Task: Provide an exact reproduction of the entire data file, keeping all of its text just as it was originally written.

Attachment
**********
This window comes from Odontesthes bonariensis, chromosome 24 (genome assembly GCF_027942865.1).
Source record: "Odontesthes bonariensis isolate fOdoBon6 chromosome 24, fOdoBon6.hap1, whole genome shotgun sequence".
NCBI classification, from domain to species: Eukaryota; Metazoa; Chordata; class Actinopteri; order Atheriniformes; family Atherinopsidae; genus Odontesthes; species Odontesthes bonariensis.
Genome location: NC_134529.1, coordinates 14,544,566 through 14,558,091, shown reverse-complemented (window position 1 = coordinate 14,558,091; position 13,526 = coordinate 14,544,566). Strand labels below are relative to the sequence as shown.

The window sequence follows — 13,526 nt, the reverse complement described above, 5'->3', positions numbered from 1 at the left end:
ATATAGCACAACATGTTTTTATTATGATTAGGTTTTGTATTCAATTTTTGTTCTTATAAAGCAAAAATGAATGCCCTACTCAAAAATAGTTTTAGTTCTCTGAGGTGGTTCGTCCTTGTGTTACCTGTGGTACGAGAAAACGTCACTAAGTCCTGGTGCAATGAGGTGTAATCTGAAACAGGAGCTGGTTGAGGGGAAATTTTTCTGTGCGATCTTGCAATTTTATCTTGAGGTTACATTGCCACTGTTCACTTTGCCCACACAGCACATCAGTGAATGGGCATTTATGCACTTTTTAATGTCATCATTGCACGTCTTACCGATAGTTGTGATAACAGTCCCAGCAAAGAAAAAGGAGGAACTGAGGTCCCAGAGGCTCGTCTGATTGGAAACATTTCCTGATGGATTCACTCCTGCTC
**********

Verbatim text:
This window comes from Odontesthes bonariensis, chromosome 24 (genome assembly GCF_027942865.1).
Source record: "Odontesthes bonariensis isolate fOdoBon6 chromosome 24, fOdoBon6.hap1, whole genome shotgun sequence".
NCBI classification, from domain to species: Eukaryota; Metazoa; Chordata; class Actinopteri; order Atheriniformes; family Atherinopsidae; genus Odontesthes; species Odontesthes bonariensis.
Genome location: NC_134529.1, coordinates 14,544,566 through 14,558,091, shown reverse-complemented (window position 1 = coordinate 14,558,091; position 13,526 = coordinate 14,544,566). Strand labels below are relative to the sequence as shown.

The window sequence follows — 13,526 nt, the reverse complement described above, 5'->3', positions numbered from 1 at the left end:
ATATAGCACAACATGTTTTTATTATGATTAGGTTTTGTATTCAATTTTTGTTCTTATAAAGCAAAAATGAATGCCCTACTCAAAAATAGTTTTAGTTCTCTGAGGTGGTTCGTCCTTGTGTTACCTGTGGTACGAGAAAACGTCACTAAGTCCTGGTGCAATGAGGTGTAATCTGAAACAGGAGCTGGTTGAGGGGAAATTTTTCTGTGCGATCTTGCAATTTTATCTTGAGGTTACATTGCCACTGTTCACTTTGCCCACACAGCACATCAGTGAATGGGCATTTATGCACTTTTTAATGTCATCATTGCACGTCTTACCGATAGTTGTGATAACAGTCCCAGCAAAGAAAAAGGAGGAACTGAGGTCCCAGAGGCTCGTCTGATTGGAAACATTTCCTGATGGATTCACTCCTGCTC